Pamela is a senior in the Elliot School of International Affairs at George Washington University. She was a junior transfer from Oberlin College where she studied neuroscience and theater and played for the Oberlin Women’s Soccer team.
Though originally from the Washington D.C. area, she spent a large part of her childhood abroad living in Singapore, where she graduated from United World College of Southeast Asia. Throughout her high school career, she played varsity soccer – joining her freshman year and becoming co-captain her senior year. In addition, she became very involved in the theatre community, acting in multiple theatre productions. During high school she volunteered locally in Singapore with disabled students at the National Equestrian Center, as well as with NGO’s in Indonesia, Vietnam and Cambodia.
At George Washington, Pamela is very active in the student theatre community, and has won awards for her performances. She is also on the board of the GWU chapter of the Tau Sigma National Honor Society. Tau Sigma is an academic fraternity that recognizes and promotes academic excellence in transfer students.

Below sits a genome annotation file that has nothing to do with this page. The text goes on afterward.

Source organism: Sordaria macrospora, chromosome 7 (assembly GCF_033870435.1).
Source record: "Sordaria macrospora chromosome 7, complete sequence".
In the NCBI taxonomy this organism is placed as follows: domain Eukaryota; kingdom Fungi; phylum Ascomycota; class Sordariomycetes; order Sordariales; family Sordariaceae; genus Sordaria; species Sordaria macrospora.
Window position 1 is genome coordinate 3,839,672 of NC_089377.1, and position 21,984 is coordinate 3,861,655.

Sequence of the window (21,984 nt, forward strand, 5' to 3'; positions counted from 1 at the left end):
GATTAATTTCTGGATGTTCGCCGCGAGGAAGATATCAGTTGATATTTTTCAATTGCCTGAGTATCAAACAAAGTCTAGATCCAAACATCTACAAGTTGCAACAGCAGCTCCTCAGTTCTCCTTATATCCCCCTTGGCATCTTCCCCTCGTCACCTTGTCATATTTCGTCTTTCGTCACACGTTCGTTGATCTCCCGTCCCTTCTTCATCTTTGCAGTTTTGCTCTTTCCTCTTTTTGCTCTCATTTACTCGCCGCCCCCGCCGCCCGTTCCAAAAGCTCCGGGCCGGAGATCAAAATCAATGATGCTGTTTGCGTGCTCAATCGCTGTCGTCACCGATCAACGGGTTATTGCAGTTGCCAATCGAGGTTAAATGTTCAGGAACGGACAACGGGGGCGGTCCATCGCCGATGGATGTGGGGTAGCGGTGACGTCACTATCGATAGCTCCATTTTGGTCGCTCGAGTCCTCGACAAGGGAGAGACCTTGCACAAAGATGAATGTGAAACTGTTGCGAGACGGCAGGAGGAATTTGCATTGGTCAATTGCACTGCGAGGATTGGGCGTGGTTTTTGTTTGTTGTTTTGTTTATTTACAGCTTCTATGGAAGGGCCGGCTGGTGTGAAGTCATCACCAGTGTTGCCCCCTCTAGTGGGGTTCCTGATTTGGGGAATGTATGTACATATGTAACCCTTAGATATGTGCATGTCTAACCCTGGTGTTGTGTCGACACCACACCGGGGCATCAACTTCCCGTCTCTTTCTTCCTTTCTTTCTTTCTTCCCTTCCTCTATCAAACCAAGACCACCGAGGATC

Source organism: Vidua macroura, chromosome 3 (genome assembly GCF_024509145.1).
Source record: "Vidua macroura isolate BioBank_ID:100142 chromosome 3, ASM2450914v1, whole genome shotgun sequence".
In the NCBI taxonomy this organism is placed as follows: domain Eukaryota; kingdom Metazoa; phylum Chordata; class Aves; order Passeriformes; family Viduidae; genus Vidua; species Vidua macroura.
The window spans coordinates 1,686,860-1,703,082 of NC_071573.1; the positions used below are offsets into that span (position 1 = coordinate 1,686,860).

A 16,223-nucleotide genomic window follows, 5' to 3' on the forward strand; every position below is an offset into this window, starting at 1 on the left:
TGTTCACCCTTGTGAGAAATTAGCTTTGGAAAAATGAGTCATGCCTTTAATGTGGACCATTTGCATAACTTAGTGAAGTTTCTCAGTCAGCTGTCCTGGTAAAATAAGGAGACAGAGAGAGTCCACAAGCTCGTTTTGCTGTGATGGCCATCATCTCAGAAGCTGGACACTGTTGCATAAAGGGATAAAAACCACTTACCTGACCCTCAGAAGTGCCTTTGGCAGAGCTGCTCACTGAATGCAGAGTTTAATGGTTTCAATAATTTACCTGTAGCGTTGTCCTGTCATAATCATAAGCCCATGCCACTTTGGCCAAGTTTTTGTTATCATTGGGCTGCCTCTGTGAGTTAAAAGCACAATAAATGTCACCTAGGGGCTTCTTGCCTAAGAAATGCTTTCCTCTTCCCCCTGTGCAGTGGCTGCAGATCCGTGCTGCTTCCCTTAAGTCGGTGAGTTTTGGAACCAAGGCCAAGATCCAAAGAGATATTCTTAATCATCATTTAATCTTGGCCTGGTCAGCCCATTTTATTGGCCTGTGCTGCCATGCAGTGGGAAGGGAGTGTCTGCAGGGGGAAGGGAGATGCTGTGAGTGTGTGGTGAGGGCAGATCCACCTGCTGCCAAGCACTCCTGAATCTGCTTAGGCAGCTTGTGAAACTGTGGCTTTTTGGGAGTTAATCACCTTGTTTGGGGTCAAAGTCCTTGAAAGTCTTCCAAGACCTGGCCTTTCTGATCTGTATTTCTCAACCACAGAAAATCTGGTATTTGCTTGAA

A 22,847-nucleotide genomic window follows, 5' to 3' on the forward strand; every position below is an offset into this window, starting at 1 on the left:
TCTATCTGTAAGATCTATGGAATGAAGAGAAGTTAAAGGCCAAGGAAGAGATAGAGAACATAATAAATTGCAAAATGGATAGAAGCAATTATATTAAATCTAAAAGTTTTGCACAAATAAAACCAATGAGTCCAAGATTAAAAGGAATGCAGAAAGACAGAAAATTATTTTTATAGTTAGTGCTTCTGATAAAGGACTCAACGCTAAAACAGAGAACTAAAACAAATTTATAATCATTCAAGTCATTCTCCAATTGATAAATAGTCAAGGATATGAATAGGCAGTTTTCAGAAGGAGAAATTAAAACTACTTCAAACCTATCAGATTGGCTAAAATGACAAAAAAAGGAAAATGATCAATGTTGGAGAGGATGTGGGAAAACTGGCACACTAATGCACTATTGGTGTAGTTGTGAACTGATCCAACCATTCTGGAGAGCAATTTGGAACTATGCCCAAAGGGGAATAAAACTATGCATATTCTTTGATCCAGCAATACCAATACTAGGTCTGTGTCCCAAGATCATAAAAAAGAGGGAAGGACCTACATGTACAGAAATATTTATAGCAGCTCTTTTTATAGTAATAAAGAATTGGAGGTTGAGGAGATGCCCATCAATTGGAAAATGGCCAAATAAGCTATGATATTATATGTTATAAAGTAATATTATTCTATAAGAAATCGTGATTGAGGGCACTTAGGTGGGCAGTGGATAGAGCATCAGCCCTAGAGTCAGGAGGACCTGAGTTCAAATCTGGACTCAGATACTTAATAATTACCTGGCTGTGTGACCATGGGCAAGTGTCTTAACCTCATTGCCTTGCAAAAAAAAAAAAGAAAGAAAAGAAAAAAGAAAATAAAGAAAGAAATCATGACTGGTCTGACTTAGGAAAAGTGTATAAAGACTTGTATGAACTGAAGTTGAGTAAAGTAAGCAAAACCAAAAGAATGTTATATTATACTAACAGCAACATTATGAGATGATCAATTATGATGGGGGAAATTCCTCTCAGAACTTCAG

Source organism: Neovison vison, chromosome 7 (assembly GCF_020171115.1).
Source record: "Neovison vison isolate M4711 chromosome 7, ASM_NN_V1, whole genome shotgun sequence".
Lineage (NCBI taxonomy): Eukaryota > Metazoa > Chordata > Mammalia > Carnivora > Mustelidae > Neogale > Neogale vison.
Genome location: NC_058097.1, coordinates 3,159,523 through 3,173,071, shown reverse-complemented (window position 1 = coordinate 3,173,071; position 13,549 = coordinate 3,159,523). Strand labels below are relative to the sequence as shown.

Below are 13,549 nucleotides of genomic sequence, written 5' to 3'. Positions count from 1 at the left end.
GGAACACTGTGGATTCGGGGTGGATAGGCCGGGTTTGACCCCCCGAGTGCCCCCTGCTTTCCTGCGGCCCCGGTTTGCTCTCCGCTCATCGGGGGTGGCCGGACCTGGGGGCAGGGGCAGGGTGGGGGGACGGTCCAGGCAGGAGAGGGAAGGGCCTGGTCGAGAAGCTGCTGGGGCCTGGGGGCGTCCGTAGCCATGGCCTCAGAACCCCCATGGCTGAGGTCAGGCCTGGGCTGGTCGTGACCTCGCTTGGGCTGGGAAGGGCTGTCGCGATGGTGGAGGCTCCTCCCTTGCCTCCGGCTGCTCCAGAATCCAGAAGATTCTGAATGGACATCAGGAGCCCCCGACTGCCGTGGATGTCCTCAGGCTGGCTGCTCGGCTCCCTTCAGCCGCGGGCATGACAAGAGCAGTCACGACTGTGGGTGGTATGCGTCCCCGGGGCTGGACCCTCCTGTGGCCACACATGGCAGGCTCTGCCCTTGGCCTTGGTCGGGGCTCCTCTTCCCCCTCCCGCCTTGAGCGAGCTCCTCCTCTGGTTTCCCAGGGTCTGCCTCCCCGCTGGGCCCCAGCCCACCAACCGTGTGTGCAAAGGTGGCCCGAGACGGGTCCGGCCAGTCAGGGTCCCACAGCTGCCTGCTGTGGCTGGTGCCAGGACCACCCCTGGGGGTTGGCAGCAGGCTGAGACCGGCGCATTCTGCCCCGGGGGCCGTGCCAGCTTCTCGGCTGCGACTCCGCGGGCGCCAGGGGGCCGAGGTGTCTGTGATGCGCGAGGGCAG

Her advocacy work started when she worked for World Vision’s One Goal Asia campaign, where she was able to represent World Vision at Women Win’s 2015 international conference and speak on the power of nutrition and sport for young women. This work continued during her time with TalentNomics Inc. where she was once again able to speak on a young leader’s panel about the mental and physical health benefits of sport for young girls and women. Since then, she has worked for the minority leader of the Senate Health, Education, Labor and Pensions Committee. She continued her work in healthcare this past summer by interning with Health:Further, a health-tech festival that brings together roughly 2000 people in Nashville to discuss the future of healthcare in our country.
As a member of the DSS Speakers Bureau, Pamela is passionate about raising awareness for the prevalence of non-visible chronic conditions, and the barriers that conditions of that type present in everyday life, in school, and at work. She was diagnosed with degenerative disc disease her freshman year of college following the end of the soccer season. As a result, she suffered multiple sports related injuries, as she tried to carry on her collegiate career, and developed related chronic conditions that ultimately ended her collegiate athletic career after a single season.